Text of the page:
Ask someone the question, “How much should I spend on a house?” and there’s a good chance that they will respond with the 30 percent rule.
The 30 percent rule is a good place to start, but it’s not always the best gauge of how much should you spend on housing. You don’t want to base your entire financial situation on it — especially sometimes it’s not exactly clear what that 30 percent includes.
What is the 30 percent rule?
The 30 percent rule has been around since the 1930s, according to the Census Bureau. Back then, policymakers were working to make housing affordable. It was then discovered that you could spend about 30 percent of your income on housing and still have enough leftover for other expenses.
Over time, those numbers began to apply to home loans as well. A rough sketch of what you could afford, in terms of monthly payment, could be obtained by estimating 30 percent of your income.
Is the 30 percent rule right for you?
When deciding on your own 30 percent rule, it’s probably a good idea to base it on your take-home pay, rather than your gross income. Let’s say you bring home $3,500 a month. According to the 30 percent rule, you shouldn’t spend more than $1,050 on your housing payment.
Some folks like to use their gross income for this calculation, but that can get you into trouble in the long run. If you base what you spend on housing on an amount that you might not be bringing home, that can stress your budget.
Think about it: If your pre-tax pay is $3,800 a month, that means that you can expect to pay $1,140 on housing. That’s $90 more per month. But the reality is that you are bringing home $300 less than your gross income. Trying to come up with another $90 a month can put a strain on your budget.
Don’t forget about extra costs
You can use a mortgage calculator to figure out how much should you spend on housing. However, the calculator probably just includes principal and interest. This doesn’t take into account other monthly homeownership costs.
If you think you can afford to buy an expensive house, you might be forgetting about other costs. Insurance and taxes might strain your budget if you haven’t taken them into consideration.
Experts suggest that you base your 30 percent figure on all of your monthly payment costs, not just the principal and interest. So, try to take these extra costs into consideration.
What percentage of income should be spent on housing?
But it goes beyond that for some homebuyers. When looking into buying a home or an affordable place to rent, don’t just base your estimates on your monthly payment. You should also include estimated utility costs and an estimate for maintenance and repairs.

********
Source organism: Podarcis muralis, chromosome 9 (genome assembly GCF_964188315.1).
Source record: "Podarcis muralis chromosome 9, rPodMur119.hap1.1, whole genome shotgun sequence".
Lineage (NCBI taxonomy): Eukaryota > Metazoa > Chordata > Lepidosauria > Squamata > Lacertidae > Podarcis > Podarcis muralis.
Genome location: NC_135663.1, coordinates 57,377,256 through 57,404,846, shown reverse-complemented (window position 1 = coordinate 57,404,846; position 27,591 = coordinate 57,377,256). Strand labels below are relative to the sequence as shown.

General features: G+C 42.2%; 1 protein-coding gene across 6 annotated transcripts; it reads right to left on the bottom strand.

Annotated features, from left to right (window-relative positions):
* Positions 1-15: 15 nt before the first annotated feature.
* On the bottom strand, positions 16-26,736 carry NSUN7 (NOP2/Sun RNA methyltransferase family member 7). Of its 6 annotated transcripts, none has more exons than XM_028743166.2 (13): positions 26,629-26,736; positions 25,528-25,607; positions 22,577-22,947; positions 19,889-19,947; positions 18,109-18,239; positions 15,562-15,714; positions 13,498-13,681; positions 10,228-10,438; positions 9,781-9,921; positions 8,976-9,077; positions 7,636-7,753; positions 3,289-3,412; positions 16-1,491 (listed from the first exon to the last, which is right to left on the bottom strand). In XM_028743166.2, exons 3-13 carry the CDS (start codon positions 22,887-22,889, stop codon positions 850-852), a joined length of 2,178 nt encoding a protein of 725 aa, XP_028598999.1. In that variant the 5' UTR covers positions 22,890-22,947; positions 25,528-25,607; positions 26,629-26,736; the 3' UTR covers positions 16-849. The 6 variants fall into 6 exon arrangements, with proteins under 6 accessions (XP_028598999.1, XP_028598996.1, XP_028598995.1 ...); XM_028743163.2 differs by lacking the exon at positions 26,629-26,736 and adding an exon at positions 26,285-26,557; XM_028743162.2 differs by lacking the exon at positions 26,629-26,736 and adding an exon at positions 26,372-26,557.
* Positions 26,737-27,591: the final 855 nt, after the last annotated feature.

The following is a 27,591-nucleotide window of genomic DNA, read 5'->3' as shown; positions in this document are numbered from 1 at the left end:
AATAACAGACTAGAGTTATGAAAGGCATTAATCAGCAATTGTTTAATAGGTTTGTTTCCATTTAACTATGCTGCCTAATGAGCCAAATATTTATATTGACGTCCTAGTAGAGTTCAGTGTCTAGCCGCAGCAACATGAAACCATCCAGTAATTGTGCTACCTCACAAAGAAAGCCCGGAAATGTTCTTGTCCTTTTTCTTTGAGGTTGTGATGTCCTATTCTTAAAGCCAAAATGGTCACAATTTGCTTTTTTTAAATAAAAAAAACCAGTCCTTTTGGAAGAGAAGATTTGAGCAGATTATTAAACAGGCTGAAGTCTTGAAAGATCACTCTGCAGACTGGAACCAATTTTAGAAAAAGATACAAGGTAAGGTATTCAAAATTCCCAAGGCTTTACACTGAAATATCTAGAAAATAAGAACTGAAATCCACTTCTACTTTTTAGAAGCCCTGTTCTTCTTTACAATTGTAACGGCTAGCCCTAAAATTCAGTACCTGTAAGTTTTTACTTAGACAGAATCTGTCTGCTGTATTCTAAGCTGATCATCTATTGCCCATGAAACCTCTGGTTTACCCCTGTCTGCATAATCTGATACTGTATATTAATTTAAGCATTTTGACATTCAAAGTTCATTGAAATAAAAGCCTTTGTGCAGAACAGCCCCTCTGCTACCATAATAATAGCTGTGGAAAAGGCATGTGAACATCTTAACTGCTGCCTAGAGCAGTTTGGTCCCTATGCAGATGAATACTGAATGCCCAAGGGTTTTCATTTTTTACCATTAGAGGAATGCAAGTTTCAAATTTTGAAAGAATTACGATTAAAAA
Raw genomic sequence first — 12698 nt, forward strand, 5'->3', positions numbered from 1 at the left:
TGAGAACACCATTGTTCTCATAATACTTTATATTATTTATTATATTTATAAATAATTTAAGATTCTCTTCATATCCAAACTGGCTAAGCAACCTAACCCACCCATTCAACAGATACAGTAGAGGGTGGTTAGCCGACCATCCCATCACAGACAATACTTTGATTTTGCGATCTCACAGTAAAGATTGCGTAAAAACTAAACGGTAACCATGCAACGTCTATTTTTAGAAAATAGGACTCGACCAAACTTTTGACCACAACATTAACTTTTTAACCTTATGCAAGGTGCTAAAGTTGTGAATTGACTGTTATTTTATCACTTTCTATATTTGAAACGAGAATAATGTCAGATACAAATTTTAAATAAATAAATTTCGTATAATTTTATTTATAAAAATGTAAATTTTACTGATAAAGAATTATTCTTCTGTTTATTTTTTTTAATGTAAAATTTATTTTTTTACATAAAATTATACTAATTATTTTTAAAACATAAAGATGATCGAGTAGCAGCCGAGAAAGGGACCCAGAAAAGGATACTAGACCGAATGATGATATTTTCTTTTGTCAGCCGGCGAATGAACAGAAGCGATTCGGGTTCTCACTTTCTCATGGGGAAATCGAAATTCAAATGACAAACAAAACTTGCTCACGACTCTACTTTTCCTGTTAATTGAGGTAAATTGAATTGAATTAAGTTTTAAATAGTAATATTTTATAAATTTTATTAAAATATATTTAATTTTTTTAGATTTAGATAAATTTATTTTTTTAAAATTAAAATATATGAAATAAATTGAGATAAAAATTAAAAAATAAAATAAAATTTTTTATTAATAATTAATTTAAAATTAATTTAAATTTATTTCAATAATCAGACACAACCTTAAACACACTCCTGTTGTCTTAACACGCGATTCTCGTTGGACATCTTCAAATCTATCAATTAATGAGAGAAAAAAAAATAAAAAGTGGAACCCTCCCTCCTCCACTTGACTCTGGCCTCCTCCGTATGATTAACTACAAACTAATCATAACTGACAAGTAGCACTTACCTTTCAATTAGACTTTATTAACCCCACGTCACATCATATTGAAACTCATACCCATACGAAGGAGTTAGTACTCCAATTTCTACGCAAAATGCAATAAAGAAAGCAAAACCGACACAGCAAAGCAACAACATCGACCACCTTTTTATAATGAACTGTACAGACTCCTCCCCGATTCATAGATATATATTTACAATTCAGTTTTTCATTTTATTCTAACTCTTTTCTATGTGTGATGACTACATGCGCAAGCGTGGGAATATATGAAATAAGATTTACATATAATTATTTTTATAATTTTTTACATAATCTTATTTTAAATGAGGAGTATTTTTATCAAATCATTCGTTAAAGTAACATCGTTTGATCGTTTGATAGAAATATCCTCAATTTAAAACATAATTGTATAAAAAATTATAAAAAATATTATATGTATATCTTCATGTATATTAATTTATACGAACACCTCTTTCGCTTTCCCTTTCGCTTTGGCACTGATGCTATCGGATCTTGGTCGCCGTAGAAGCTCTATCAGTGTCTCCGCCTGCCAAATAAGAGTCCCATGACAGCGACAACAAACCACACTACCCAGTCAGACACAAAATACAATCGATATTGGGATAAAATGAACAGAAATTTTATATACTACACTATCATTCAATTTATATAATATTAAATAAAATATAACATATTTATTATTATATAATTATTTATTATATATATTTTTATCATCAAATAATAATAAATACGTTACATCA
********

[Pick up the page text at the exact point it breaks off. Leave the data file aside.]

Houselogic suggests that you budget between 1 and 3 percent of your home’s purchase price annually for repairs and maintenance. I like the idea of budgeting 2 percent. So, on a $200,000 home, that means you can expect to pay $4,000 for repairs and maintenance — about $333.33 per month.
Once you start adding in all the other aspects of homeownership, suddenly that 30 percent rule is less cut and dry. If you’re more conservative, adding up all the monthly costs of homeownership and keeping it all under 30 percent makes sense.
You’re less likely to overspend that way. But it does often mean a smaller, less expensive home.
Consider the 28/36 qualifying ratio
Instead of relying on the 30 percent rule to answer the question, “How much should I spend on a house?”, consider using the 28/36 qualifying ratio.
According to Re/Max, many lenders use the 28/36 rule to figure out whether or not your finances can handle your home purchase. The 28 refers to the percentage of your gross monthly income that should be spent on your monthly housing cost. The 36 refers to the total debt payments you make. This also includes your mortgage payment.
So, if you make $3,800 take home pay, your monthly payment should be no more than $1,064. But, things get stickier when you add in the debt part of it. Your total debt payments shouldn’t be more than $1,368. That leaves you about $304 for payments of other debts.
Let’s say your credit card and auto loan payments total $500. That means that you’re going to have to adjust your expectations for what you can expect to pay for a mortgage. In fact, if your lender insists on the 36 part of the ratio, you have $196 less you can spend on your mortgage payment. And that might mean a less expensive house.
When figuring out what percentage of income should be spent on housing, base the calculations on your take-home pay. Even though Re/Max says many lenders use your gross pay for the 28/36 qualifying ratio, this way you’ll play it safe.
How much should I spend on a house?
Everyone has to answer the “How much should I spend on a house?” question for themselves. However, the biggest reason to ditch the 30 percent rule is that you might not be comfortable with it.
Are you really comfortable spending 30 percent of your income each month on your housing? When you consider your other payment obligations, does it makes sense for you to spend so much on housing?
If you aren’t sure about the 30 percent rule, use your own rule. You might be more comfortable with 25 percent on all of your housing costs. Or perhaps you modify the rule. Maybe you spend 20 percent on mortgage and interest and keep your total housing costs to 25 or 28 percent.
No matter what you decide, the important thing is to be responsible with your finances. Only spend what you feel comfortable with on housing or rent.